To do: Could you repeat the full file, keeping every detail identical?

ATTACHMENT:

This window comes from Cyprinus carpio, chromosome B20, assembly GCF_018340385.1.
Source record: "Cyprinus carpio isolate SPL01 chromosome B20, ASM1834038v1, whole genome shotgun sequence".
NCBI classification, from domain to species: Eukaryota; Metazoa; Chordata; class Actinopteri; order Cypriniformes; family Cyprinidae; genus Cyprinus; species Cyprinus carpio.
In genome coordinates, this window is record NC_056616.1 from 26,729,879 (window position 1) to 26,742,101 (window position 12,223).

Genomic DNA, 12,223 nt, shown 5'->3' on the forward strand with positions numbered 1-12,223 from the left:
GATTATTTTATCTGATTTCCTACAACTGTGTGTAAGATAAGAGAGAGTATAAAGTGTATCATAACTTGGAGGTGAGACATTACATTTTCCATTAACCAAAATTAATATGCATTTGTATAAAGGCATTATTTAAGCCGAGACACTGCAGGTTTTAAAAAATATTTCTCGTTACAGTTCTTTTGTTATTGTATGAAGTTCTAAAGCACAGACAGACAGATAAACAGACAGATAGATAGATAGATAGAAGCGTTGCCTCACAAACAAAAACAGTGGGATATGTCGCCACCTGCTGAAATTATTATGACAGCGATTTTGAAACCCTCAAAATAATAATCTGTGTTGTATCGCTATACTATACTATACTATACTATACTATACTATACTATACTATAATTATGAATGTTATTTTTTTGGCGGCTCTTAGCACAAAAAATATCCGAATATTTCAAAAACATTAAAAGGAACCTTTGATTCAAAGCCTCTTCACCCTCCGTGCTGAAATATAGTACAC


This window comes from Cyprinus carpio, chromosome B20, assembly GCF_018340385.1.
Source record: "Cyprinus carpio isolate SPL01 chromosome B20, ASM1834038v1, whole genome shotgun sequence".
NCBI classification, from domain to species: Eukaryota; Metazoa; Chordata; class Actinopteri; order Cypriniformes; family Cyprinidae; genus Cyprinus; species Cyprinus carpio.
In genome coordinates, this window is record NC_056616.1 from 26,729,879 (window position 1) to 26,742,101 (window position 12,223).

Genomic DNA, 12,223 nt, shown 5'->3' on the forward strand with positions numbered 1-12,223 from the left:
GATTATTTTATCTGATTTCCTACAACTGTGTGTAAGATAAGAGAGAGTATAAAGTGTATCATAACTTGGAGGTGAGACATTACATTTTCCATTAACCAAAATTAATATGCATTTGTATAAAGGCATTATTTAAGCCGAGACACTGCAGGTTTTAAAAAATATTTCTCGTTACAGTTCTTTTGTTATTGTATGAAGTTCTAAAGCACAGACAGACAGATAAACAGACAGATAGATAGATAGATAGAAGCGTTGCCTCACAAACAAAAACAGTGGGATATGTCGCCACCTGCTGAAATTATTATGACAGCGATTTTGAAACCCTCAAAATAATAATCTGTGTTGTATCGCTATACTATACTATACTATACTATACTATACTATACTATACTATAATTATGAATGTTATTTTTTTGGCGGCTCTTAGCACAAAAAATATCCGAATATTTCAAAAACATTAAAAGGAACCTTTGATTCAAAGCCTCTTCACCCTCCGTGCTGAAATATAGTACAC